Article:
A second objection states that you can call Mary the “Mother of the Redeemer,” but you cannot call her the Co-redemptrix. This is a somewhat undistinguished form of objection, as Mother of the Redeemer and Co-redemptrix can refer to the different dimensions of Our Lady’s roles, but it is not an “either-or” proposition, but a “both-and” doctrinal reality for Our Lady. She is the Mother of the Redeemer, in giving birth to Jesus, and this action is in itself the beginning of her coredemptive role, but it does not stop here, as Scripture, Tradition, and the Magisterium confirm. Of course she is the Mother of the Redeemer, but Tradition, and the Papal and Conciliar Magisterium teach that after she says “yes” to be the Mother of Jesus, she continues to suffer with Jesus in fulfillment of Simeon’s prophecy, that her heart will be pierced by the sword of sorrow, that she is spiritually crucified with her son at Calvary, and, again in John Paul’s words, that her role as Co-redemptrix does not cease with the glorification of her son. So she is Mother of the Redeemer, but she is also Co-redemptrix with the Redeemer. To separate the two would be a false dichotomy; to deny the second would be against the doctrinal integrity of the Church.

A third objection, which is the most common, is that Co-redemptrix title and doctrine is intrinsically anti-ecumenical. I refer you to John Paul II’s encyclical on ecumenism, Ut Unum Sint. At times, the term “ecumenism” is employed with a similar type of vagueness and confusion that the term “love” did when it was used in the 1970s. We all use it, but many do not know do not know exactly what it means, and few dare define it fully. Ecumenism has a very specific meaning and John Paul II gives that to us in this document. Authentic Catholic ecumenism consists of prayer as the soul and dialogue as the body which seeks Christian unity ultimately in the one, holy, catholic, and apostolic church (26). John Paul further warns in Ut Unum Sint that for you may never (under the guise of what would constitute a type of pseudo-ecumenism): 1.) compromise the full doctrine of the Catholic Church; or 2.) prevent the organic development of Church doctrine (27).

Therefore, it would be constitute an erroneous understanding of both authentic ecumenism and of the Co-redemptrix doctrine to hold that the existing Marian doctrine and title, as well as its ongoing contemporary development is somehow contrary to the likewise contemporary imperative for Christian unity and true ecumenical activity by the Church.

In his letter to Pope John Paul II in petition for the fifth Marian dogma, the late Cardinal John O’Connor of New York alludes to the positive contribution of this papal proclamation for true ecumenism, as it would help non-Catholic Christians realize that the Church does in fact distinguish between what is uniquely true of the divine and human Jesus from what is secondarily true of the human Mary in the work of Redemption, taking away any mistaken notion that Catholics place Mary on a level of equality with Jesus Christ.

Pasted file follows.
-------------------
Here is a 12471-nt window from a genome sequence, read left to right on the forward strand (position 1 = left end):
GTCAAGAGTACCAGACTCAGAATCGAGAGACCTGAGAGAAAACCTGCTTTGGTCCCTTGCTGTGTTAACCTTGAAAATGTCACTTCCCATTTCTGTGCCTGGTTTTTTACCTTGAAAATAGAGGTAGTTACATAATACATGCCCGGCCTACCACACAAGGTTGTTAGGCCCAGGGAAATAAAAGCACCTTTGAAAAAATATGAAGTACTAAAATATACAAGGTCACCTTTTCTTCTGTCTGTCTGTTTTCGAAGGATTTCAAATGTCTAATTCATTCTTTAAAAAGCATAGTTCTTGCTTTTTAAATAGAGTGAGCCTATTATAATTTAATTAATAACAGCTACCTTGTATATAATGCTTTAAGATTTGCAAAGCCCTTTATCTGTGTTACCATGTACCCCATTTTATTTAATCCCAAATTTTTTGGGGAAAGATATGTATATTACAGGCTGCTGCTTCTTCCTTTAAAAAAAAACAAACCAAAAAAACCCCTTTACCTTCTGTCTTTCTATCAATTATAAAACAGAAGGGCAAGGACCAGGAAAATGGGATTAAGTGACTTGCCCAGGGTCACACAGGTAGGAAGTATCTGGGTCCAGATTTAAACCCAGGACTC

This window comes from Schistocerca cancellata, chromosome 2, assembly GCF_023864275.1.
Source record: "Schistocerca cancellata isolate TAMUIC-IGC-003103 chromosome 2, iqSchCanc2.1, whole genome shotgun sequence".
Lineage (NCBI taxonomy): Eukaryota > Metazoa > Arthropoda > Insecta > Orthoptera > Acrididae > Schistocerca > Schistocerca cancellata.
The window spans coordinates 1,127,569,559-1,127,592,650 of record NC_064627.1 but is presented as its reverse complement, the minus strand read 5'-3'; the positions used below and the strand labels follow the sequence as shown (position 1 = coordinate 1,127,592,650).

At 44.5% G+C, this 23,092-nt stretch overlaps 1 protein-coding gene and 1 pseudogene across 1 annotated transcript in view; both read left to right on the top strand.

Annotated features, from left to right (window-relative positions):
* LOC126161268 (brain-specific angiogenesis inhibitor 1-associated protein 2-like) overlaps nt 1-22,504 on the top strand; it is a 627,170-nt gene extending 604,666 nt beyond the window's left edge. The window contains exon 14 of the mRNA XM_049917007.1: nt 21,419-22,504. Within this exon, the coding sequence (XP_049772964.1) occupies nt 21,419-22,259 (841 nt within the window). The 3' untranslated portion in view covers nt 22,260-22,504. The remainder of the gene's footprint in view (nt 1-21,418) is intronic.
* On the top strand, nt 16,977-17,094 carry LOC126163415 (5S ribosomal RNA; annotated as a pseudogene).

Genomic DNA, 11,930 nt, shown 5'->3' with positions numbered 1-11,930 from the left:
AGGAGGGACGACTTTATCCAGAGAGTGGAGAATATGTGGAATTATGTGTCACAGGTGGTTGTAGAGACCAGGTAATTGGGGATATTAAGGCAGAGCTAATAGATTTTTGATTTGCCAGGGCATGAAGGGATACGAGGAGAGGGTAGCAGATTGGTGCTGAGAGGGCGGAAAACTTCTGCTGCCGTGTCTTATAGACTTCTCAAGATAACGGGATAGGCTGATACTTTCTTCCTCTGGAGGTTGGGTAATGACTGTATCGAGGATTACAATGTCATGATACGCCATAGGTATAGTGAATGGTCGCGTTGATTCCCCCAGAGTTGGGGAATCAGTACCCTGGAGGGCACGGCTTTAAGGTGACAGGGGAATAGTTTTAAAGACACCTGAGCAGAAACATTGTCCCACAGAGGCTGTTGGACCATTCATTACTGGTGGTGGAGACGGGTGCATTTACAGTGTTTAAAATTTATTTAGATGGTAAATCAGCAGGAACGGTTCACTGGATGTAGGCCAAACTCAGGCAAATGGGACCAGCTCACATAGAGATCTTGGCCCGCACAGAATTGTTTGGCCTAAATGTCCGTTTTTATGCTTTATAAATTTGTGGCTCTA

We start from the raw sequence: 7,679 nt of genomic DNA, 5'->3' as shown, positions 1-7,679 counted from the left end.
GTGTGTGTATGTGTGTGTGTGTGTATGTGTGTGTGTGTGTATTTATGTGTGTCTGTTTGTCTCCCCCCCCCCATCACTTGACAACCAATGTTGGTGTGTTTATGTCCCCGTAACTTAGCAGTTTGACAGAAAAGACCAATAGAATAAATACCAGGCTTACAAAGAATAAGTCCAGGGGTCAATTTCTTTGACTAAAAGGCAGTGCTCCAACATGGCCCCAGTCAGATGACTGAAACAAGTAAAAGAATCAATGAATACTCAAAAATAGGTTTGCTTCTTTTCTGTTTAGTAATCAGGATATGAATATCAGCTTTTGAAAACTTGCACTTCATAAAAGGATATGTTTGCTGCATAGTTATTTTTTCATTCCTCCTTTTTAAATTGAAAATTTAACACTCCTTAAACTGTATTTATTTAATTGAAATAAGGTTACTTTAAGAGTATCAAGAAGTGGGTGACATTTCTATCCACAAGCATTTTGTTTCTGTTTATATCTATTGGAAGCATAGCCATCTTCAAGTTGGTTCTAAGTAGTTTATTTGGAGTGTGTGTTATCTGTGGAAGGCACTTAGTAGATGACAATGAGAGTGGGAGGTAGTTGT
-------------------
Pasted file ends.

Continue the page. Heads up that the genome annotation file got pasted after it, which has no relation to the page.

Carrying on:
More recently both Cardinal Telesphore Toppo, who is a previous primate of the Indian Conference of Bishops, and the present primate, Cardinal Varkey Vithayathil, have published interviews on Zenit News Agency saying that the dogma will be a true step help for interreligious dialogue, and this would include Muslims, Hindus, and Christians (28). These cardinals confirm that the Marian element is already assisting the unity of peoples in India as manifested at major Marian shrines, where Hindus, Muslims and Christians are praying together through their common recognition of Mary as the Mother of unity, and the fifth Marian dogma will all the more facilitate this unity under the Mother of all peoples. The testimony of these cardinals based on real experiences of religious unity through Mary leads us away from mere speculation and offers us concrete examples of how this proclamation will be a unifying factor for authentic religious unity today.

Fruits of the Fifth Marian Dogma

More positively, what are some of the fruits the proclamation of this fifth Marian dogma will provide for the Church and for the world? The first thing it will provide is a theological clarity on the highest level regarding this Marian truth. With our present Holy Father, for example, you have a world class theologian who is respected by all in terms of his theological brilliance. Along with the infallible charism of his office, a solemn definition by Pope Benedict on this doctrine would guarantee the most scripturally grounded and theologically profound articulation of what is already part of our Tradition. How then could greater clarity and the best possible articulation of this revealed Marian truth hurt those of us inside the Church or hurt those outside the Church? It is already a truth. And now you have what Bl. Pius IX called in 1854 a perfection of the doctrine. It’s the clearest articulation possible. That would be its service.